Topological separation axioms
Contents
Motivation
The indiscrete topology and discrete topology are not particularly useful, as first countable and second countable topological spaces show by trying to restrict the cardinality of the topology we may derive some interesting properties that are not true for topological spaces in general. Cardinality arguments are "weak" in the sense of they don't really provide a useful constraint on the topology. Consider for example the topology [ilmath]\mathcal{J} [/ilmath] defined as:
 [ilmath]\mathcal{J}:=\{\mathcal{K}\}\cup\{ (1,+\infty),\ [0,+\infty)\}[/ilmath] where [ilmath]\mathcal{K} [/ilmath] is some topology on [ilmath][0,1]\subset\mathbb{R} [/ilmath] (powerset / discrete topology being a good example)
We can satisfy any cardinality argument with this (depending on the [ilmath]\mathcal{K} [/ilmath]) but for anything outside [ilmath][0,1][/ilmath] we have no information. This is what I mean by cardinality arguments are weak. They don't govern the space.
However, suppose that a topological space, [ilmath](X,\mathcal{ J })[/ilmath] is Hausdorff say, now we have a "strong" property (or requirement for the space), because it applies to ALL points equally well.
TODO: Flesh out
Overview
(Here [ilmath](X,\mathcal{ J })[/ilmath] is a topological space) Warning:Some authors alter the terms slightly, see the warnings at the bottom
Space  Meaning  Comment 

[ilmath]T_1[/ilmath]  [ilmath]\forall x,y\in X\exists U\in\mathcal{J}[x\ne y\implies (y\in U\wedge x\notin U)][/ilmath]^{[1]}  
[ilmath]T_2[/ilmath]  [ilmath]\forall x,y\in X\exists U,V\in\mathcal{J}[x\ne y\implies(U\cap V=\emptyset\wedge x\in U\wedge y\in V)][/ilmath]^{[1]}  AKA: Hausdorff space. Every T2 space is a T1 space. 
[ilmath]T_3[/ilmath]  A regular [ilmath]T_1[/ilmath] space^{[1]}.  Every T3 space is a T2 space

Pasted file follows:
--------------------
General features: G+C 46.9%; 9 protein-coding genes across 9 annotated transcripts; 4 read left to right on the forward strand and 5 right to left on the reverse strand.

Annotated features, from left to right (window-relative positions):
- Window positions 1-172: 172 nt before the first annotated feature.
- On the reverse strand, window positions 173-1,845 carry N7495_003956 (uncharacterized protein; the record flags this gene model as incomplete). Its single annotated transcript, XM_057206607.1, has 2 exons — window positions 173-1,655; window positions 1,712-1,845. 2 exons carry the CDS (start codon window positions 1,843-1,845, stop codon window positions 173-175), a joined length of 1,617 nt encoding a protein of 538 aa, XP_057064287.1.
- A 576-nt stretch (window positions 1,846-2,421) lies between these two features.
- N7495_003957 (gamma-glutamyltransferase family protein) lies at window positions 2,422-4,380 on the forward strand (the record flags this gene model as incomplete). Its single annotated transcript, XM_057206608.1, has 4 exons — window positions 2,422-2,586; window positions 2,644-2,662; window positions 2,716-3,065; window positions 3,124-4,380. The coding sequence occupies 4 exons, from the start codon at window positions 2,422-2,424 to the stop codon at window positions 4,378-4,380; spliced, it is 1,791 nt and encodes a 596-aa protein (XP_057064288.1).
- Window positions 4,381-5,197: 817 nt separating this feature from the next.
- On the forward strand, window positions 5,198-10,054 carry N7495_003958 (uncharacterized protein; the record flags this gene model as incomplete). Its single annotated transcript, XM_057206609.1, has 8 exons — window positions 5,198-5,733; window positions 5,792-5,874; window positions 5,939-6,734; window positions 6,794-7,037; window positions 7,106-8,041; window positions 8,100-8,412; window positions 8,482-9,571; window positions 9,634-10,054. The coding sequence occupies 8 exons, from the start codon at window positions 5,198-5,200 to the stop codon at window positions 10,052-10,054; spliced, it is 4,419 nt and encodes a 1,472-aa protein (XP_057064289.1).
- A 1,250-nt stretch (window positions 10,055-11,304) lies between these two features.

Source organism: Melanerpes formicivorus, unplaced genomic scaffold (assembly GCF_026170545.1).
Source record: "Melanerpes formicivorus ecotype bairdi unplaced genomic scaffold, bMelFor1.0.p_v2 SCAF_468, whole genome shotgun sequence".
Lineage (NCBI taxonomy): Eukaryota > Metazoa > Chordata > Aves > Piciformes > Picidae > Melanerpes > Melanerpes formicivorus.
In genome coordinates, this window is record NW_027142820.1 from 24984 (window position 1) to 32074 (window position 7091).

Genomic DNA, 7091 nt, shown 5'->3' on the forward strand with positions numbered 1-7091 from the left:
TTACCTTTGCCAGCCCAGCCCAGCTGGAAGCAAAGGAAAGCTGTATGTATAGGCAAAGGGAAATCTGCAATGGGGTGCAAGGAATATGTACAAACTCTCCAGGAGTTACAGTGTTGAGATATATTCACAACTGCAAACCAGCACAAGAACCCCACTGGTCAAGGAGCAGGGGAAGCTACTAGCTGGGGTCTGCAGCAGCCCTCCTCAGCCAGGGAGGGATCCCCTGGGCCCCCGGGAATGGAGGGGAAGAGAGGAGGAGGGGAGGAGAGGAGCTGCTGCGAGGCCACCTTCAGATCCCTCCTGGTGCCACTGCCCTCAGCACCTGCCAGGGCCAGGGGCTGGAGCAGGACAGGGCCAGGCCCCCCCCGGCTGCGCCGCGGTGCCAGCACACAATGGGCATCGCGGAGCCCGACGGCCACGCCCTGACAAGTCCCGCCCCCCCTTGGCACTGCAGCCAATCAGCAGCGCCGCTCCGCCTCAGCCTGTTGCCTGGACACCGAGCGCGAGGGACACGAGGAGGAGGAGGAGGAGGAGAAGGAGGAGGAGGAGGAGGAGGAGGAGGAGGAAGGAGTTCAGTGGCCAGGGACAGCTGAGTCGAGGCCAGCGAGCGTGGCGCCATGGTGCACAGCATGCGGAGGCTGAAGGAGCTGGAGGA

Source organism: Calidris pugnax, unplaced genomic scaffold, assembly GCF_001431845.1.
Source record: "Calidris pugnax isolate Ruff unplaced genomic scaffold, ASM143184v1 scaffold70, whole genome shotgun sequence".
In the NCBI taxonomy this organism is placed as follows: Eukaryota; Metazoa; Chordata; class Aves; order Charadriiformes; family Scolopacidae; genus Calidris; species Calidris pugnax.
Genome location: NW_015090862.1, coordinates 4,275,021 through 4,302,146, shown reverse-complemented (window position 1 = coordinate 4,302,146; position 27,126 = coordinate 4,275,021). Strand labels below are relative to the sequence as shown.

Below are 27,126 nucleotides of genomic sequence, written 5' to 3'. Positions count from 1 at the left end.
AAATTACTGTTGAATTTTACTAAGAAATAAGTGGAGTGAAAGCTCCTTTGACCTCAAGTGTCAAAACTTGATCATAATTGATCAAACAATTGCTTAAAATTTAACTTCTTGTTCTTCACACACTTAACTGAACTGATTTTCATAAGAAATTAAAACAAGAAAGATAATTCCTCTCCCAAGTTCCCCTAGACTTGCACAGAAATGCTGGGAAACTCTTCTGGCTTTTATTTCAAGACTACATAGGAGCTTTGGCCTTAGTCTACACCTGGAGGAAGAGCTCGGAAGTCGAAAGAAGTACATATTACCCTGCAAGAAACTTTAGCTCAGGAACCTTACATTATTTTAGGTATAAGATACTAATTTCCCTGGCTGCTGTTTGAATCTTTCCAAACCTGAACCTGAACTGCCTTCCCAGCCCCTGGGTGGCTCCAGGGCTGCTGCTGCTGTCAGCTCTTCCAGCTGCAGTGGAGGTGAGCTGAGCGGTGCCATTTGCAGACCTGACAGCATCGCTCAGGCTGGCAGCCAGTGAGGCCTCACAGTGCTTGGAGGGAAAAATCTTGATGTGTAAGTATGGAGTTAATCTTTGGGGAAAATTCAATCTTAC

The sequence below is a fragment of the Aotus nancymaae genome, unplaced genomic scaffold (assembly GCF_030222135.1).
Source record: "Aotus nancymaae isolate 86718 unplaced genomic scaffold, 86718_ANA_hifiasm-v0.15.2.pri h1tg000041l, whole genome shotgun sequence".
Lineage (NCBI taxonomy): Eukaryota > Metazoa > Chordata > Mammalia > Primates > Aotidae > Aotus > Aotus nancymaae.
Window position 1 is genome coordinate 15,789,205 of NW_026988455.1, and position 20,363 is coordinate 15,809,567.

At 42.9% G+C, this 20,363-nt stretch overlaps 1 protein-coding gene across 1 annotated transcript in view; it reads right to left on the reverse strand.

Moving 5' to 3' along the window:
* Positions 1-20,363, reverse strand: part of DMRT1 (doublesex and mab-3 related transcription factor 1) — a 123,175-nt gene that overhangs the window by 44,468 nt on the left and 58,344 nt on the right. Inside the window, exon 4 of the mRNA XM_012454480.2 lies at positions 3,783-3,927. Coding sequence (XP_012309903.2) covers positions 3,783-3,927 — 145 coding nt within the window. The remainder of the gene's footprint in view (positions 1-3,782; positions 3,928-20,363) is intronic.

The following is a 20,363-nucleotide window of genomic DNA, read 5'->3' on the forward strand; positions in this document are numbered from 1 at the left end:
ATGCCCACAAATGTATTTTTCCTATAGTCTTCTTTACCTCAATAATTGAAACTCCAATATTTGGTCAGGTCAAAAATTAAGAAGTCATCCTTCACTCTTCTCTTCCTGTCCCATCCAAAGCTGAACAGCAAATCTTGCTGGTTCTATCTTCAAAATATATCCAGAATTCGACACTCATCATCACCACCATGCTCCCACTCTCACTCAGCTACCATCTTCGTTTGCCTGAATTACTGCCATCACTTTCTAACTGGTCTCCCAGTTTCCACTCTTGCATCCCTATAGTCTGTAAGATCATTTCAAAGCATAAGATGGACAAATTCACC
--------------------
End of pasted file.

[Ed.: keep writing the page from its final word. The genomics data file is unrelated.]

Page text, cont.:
[ilmath]T_4[/ilmath]  A normal [ilmath]T_1[/ilmath] space^{[1]}.  Every T4 space is a T3 space, All metric spaces are T4 spaces^{[Note 1]} 
TODO: Picture
The [ilmath]T_i[/ilmath] notation exists because the German word for "separation axiom" is "Trennungsaxiome"^{[1]}
Recall
Regular topological space
A topological space, [ilmath](X,\mathcal{ J })[/ilmath] is regular if^{[1]}:
 [ilmath]\forall E\in C(\mathcal{J})\ \forall x\in XE\ \exists U,V\in\mathcal{J}[U\cap V=\emptyset\implies(E\subset U\wedge x\in V)][/ilmath]  (here [ilmath]C(\mathcal{J})[/ilmath] denotes the closed sets of the topology [ilmath]\mathcal{J} [/ilmath])
Warning:Note that it is [ilmath]E\subset U[/ilmath] not [ilmath]\subseteq[/ilmath], the author (^{[1]}) like me is pedantic about this, so it must matter
Normal topological space
A topological space, [ilmath](X,\mathcal{ J })[/ilmath], is said to be normal if^{[1]}:
 [ilmath]\forall E,F\in C(\mathcal{J})\ \exists U,V\in\mathcal{J}[E\cap F=\emptyset\implies(U\cap V=\emptyset\wedge E\subseteq U\wedge F\subseteq V)][/ilmath]  (here [ilmath]C(\mathcal{J})[/ilmath] denotes the collection of closed sets of the topology, [ilmath]\mathcal{J} [/ilmath])
Warnings
According to^{[1]} some authors define:
 [ilmath]T_3[/ilmath]  a regular topological space
 [ilmath]T_4[/ilmath]  a normal topological space
This rarely leads to problems as a lot of the topological spaces of interest are Hausdorff spaces ([ilmath]T_2[/ilmath]) and on such spaces the definitions coincide.
We shall use the definitions as given above, because we already have a term for "normal topological spaces"  that term is "normal topological space"
See also
 Urysohn's lemma  for disjoint closed sets of a normal topological space, [ilmath](X,\mathcal{ J })[/ilmath], there exists a continuous function, [ilmath]f:X\rightarrow [0,1]\subset\mathbb{R} [/ilmath] such that [ilmath]f[/ilmath] is [ilmath]0[/ilmath] on the first closed set and [ilmath]f[/ilmath] is [ilmath]1[/ilmath] on the other.
Notes
 ↑ Show all metric spaces are Hausdorff spaces is incredibly easy. However there is a stronger result, All metric spaces are T4 spaces, Then as every T4 space is a T3 space and every T3 space is a T2 space and a T2 space is the same thing as a Hausdorff space we can prove it this way instead.
References
 ↑ ^{1.0} ^{1.1} ^{1.2} ^{1.3} ^{1.4} ^{1.5} ^{1.6} ^{1.7} ^{1.8} Introduction to Topology  Theodore W. Gamelin & Robert Everist Greene